Payday lenders hosted fundraiser for Suthers
By Marianne Goodland
More than $9,000 of the campaign donations John Suthers collected from representatives of the payday lending industry actually came from their June fundraiser for the attorney general’s campaign.
Suthers, who is running for re-election to a second term in November, reported $11,775 in campaign contributions from payday lenders in a ten-day period beginning June 28.
According to a campaign spokesman, payday lenders hosted the fundraiser for Suthers — which he attended — that brought in $9,175 in donations from eleven separate entities, both people and corporations, representing payday lenders from Colorado and nationwide.
According to Andrew Cole of the Starboard Group, which handles fundraising for Suthers’ campaign, the fundraiser was a private event that included only Suthers and the representatives of the payday lending companies. Cole and other campaign representatives did not return numerous calls to identify the event’s location or other details.
Suthers’ acceptance of those contributions, plus another $2,600 in contributions from payday lenders that came in during the next ten days, has been the source of complaints from consumer advocates who claimed the donations were intended to influence Suthers as his office wrote new rules for payday lending, the result of HB 10-1351.
The new rules were adopted last week by a subcommittee of the Council of Advisors on Consumer Credit, along with the administrator of the Uniform Consumer Credit Code, a division within the office of the Attorney General. Attorney General’s spokesman Mike Saccone told The Colorado Statesman that Suthers had no hand in writing the rules.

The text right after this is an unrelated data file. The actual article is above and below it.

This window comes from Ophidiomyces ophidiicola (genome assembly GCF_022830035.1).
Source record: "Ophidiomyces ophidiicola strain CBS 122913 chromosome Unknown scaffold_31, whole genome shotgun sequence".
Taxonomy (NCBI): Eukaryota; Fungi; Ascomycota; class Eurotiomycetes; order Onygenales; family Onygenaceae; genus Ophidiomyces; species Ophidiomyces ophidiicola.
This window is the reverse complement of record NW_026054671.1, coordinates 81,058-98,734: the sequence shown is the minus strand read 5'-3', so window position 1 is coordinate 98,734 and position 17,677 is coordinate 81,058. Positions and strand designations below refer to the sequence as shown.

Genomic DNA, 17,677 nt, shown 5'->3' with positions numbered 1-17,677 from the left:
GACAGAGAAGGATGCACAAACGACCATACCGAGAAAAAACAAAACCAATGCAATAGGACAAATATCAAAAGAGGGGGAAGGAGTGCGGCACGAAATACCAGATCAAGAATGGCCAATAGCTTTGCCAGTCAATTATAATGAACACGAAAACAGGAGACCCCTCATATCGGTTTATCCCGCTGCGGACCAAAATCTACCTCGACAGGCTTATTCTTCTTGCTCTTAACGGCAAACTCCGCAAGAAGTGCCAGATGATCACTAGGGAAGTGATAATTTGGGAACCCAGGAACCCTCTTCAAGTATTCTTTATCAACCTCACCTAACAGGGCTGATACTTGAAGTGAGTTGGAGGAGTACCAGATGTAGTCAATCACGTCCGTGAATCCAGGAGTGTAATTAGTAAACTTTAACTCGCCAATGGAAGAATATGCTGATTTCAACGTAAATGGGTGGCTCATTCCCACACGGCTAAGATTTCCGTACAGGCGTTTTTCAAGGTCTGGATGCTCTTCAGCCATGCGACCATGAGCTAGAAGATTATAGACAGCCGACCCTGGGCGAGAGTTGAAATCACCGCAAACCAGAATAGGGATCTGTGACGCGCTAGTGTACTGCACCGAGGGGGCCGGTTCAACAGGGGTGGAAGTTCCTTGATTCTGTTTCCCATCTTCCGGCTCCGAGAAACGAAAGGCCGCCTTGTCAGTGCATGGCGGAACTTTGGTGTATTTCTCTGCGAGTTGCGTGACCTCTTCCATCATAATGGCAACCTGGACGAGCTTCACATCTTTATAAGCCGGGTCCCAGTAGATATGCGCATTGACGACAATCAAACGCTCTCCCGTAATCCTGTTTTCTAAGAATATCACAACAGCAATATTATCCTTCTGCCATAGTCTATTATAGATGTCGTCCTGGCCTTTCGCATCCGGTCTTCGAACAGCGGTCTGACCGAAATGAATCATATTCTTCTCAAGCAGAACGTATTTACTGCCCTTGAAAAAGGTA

Corrine Fowler of the Colorado Progressive Coalition testified during the Aug. 31 hearing that an interpretation of the rules, issued by the UCCC, changed substantially between the first draft on June 18, and the second draft on July 29. The original interpretation said the payday lenders would have to refund, on a pro-rated basis, the origination fee for the loan. But the revised interpretation said the origination fee was fully earned at the time of the transaction and hence would not have to be refunded at all. The difference could mean millions of dollars for payday lenders, and Fowler and others charged that the timing of the campaign contribution was “questionable,” given that it came between the first interpretation and the revised one.
After last week’s three-hour hearing, Udis reversed herself on the revised interpretation and went back to the original premise, that consumers should be able to get at least a partial refund of the origination fee if the loans are paid back early, a decision cheered by Fowler and the original sponsor of HB 1351, Rep. Mark Ferrandino, D-Denver. Udis also made a campaign contribution to Suthers, a $25 donation that was received on July 14.
The campaign contributions also have been an issue in the election race between Republican Suthers and his Democratic challenger, Boulder County District Attorney Stan Garnett.
Garnett has called upon Suthers to return the campaign contributions, and he repeated that call on Tuesday. Garnett told The Statesman it wasn’t surprising that the campaign contributions came in on one day. “It’s obvious they were being coordinated to influence the rule-making process,” he said. “It’s just one more reason why he should have given them back.”